Home > Journals > Michigan Law Review > MLR > Volume 41 > Issue 5 (1943)
CONSTITUTIONAL LAW - CRIMINAL LAW AND PROCEDURE - PRESENCE OF ACCUSED DURING ARGUMENTS OF LAW
The defendant was indicted for a felony on charges of wilfully attempting to "evade or defeat'' federal income taxes based on his failure to report money allegedly received by him from "backers" of numbers games in exchange for political protection. On cross-examination he was questioned about certain payments made in the year following the ones on which the indictment was based. His attorney objected on the ground that the question was going to be the subject of another indictment against the defendant, and asked that the jury be dismissed while an argument was had upon the point of law raised. The trial judge excused the jury, but at the same time he granted the prosecuting attorney's request that the defendant be excused from the courtroom. The defendant left the courtroom without argument or objection. In his appeal, however, he claimed that the court's action deprived him of due process of law guaranteed by the Fifth Amendment. In an opinion based on the principles established in. Snyder v. Massachusetts, the court held that the defendant "took no harm from his exclusion from the courtroom during the argument" and, consequently, was not deprived of his rights under the Fifth Amendment. United States v. Johnson, (C. C. A. 3d, 1942) 129 F. (2d) 954, affd. Johnson v. United States, (U.S. 1943) 63 S. Ct. 549·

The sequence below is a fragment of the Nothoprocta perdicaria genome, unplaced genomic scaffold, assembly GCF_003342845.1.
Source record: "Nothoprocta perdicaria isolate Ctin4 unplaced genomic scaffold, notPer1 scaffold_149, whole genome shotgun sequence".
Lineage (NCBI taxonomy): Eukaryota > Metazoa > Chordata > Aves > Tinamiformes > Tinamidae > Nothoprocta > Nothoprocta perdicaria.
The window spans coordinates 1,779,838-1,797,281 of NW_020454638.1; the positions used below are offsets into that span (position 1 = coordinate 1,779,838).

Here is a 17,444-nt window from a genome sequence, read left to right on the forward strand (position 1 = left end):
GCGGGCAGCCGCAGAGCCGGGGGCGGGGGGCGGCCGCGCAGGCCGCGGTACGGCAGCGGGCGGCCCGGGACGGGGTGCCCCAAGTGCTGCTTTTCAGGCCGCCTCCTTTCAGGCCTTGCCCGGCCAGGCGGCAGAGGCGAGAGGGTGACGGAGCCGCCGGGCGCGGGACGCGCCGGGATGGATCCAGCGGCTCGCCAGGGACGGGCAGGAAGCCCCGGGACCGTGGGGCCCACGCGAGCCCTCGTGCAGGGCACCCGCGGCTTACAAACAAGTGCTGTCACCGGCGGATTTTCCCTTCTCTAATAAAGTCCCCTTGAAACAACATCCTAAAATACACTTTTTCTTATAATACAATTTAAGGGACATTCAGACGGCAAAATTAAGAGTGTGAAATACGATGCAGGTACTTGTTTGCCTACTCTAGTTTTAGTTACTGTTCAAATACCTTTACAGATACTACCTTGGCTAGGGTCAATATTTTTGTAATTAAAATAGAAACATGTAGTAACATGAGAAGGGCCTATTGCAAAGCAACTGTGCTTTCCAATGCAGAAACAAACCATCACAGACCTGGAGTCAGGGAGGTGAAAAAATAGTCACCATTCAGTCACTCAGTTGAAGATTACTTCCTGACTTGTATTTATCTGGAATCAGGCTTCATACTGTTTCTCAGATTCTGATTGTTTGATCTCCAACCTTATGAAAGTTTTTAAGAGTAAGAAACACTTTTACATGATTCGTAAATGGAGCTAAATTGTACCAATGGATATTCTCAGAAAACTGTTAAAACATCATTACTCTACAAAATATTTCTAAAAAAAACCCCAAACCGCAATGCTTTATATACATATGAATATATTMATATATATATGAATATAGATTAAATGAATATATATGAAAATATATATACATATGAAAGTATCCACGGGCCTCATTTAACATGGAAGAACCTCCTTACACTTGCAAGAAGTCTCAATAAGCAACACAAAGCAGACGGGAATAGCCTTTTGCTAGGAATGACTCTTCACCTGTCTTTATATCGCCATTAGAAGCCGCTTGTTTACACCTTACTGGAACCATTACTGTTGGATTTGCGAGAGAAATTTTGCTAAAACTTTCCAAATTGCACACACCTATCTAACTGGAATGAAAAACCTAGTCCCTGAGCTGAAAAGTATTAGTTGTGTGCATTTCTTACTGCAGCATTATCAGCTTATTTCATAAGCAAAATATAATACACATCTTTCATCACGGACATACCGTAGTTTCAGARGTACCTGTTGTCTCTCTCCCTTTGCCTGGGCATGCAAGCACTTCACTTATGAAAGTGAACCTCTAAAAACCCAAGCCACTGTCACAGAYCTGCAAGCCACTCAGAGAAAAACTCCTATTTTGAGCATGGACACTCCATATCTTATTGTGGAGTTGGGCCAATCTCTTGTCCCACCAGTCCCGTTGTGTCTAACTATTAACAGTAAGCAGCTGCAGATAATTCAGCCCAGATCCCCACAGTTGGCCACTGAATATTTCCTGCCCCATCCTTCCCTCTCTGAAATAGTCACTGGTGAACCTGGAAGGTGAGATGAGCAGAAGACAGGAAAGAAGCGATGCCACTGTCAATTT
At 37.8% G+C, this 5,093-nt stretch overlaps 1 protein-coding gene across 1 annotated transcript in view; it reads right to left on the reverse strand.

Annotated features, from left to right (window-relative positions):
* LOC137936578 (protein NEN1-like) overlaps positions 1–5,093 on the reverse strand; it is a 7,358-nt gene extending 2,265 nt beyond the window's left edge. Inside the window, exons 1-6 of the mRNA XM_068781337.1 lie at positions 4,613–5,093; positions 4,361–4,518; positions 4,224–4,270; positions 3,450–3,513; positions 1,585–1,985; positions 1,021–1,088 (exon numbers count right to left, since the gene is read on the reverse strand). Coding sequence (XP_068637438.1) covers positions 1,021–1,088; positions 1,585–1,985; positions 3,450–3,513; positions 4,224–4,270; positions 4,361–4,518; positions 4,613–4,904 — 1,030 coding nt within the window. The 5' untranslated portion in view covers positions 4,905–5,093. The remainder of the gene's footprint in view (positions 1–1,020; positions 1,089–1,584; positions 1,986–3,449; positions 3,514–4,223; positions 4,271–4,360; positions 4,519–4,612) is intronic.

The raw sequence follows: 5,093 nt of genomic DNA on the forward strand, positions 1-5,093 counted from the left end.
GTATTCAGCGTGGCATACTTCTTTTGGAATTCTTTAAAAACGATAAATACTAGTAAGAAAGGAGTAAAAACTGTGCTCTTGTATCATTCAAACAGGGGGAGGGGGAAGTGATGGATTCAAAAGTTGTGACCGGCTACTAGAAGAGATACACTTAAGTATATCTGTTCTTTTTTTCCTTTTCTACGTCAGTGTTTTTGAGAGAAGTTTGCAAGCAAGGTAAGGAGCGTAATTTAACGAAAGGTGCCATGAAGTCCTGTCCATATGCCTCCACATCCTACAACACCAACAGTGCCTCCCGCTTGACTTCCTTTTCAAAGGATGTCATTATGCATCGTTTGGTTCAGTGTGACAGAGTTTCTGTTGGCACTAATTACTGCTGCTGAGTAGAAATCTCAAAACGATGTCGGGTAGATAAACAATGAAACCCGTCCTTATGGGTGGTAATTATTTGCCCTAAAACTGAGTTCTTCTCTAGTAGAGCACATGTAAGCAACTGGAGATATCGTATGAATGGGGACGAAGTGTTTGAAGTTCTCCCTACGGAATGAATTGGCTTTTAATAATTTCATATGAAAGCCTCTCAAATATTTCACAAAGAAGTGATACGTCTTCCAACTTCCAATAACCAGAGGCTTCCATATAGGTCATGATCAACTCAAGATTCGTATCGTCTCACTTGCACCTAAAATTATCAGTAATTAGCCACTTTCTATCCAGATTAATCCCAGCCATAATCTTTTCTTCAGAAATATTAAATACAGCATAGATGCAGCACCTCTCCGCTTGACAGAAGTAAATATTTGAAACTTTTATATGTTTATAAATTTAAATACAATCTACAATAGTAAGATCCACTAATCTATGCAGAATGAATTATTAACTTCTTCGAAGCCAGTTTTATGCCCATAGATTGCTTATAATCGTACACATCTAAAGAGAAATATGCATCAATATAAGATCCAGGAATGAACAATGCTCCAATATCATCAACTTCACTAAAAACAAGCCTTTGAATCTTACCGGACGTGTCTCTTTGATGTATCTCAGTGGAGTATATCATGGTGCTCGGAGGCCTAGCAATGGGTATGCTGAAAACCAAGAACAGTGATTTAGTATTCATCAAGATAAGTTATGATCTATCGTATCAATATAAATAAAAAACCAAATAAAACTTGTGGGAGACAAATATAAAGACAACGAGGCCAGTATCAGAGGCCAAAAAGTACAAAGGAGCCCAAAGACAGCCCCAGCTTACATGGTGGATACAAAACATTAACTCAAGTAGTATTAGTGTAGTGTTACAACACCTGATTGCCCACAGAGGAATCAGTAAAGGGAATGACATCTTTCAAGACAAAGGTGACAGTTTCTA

Arthur B. Lathrop,
CONSTITUTIONAL LAW - CRIMINAL LAW AND PROCEDURE - PRESENCE OF ACCUSED DURING ARGUMENTS OF LAW,
Mich. L. Rev.
Available at: https://repository.law.umich.edu/mlr/vol41/iss5/15
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